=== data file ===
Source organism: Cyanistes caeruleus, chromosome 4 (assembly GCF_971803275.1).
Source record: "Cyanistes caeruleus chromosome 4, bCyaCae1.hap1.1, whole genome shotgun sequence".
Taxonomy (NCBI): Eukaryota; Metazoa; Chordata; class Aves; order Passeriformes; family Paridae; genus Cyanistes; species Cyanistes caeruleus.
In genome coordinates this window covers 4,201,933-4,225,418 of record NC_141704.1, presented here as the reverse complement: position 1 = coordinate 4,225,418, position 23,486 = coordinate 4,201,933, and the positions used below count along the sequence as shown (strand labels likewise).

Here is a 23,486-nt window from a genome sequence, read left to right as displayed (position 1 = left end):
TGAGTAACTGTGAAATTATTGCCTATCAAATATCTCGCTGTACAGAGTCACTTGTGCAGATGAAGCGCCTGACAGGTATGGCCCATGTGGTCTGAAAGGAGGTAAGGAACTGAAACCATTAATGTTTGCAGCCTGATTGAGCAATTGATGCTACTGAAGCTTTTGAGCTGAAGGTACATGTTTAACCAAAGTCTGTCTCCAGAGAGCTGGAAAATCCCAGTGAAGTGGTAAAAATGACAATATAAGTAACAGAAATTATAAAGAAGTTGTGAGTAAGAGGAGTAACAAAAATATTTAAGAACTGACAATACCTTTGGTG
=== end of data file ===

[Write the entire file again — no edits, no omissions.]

Source organism: Cyanistes caeruleus, chromosome 4 (assembly GCF_971803275.1).
Source record: "Cyanistes caeruleus chromosome 4, bCyaCae1.hap1.1, whole genome shotgun sequence".
Taxonomy (NCBI): Eukaryota; Metazoa; Chordata; class Aves; order Passeriformes; family Paridae; genus Cyanistes; species Cyanistes caeruleus.
In genome coordinates this window covers 4,201,933-4,225,418 of record NC_141704.1, presented here as the reverse complement: position 1 = coordinate 4,225,418, position 23,486 = coordinate 4,201,933, and the positions used below count along the sequence as shown (strand labels likewise).

Here is a 23,486-nt window from a genome sequence, read left to right as displayed (position 1 = left end):
TGAGTAACTGTGAAATTATTGCCTATCAAATATCTCGCTGTACAGAGTCACTTGTGCAGATGAAGCGCCTGACAGGTATGGCCCATGTGGTCTGAAAGGAGGTAAGGAACTGAAACCATTAATGTTTGCAGCCTGATTGAGCAATTGATGCTACTGAAGCTTTTGAGCTGAAGGTACATGTTTAACCAAAGTCTGTCTCCAGAGAGCTGGAAAATCCCAGTGAAGTGGTAAAAATGACAATATAAGTAACAGAAATTATAAAGAAGTTGTGAGTAAGAGGAGTAACAAAAATATTTAAGAACTGACAATACCTTTGGTG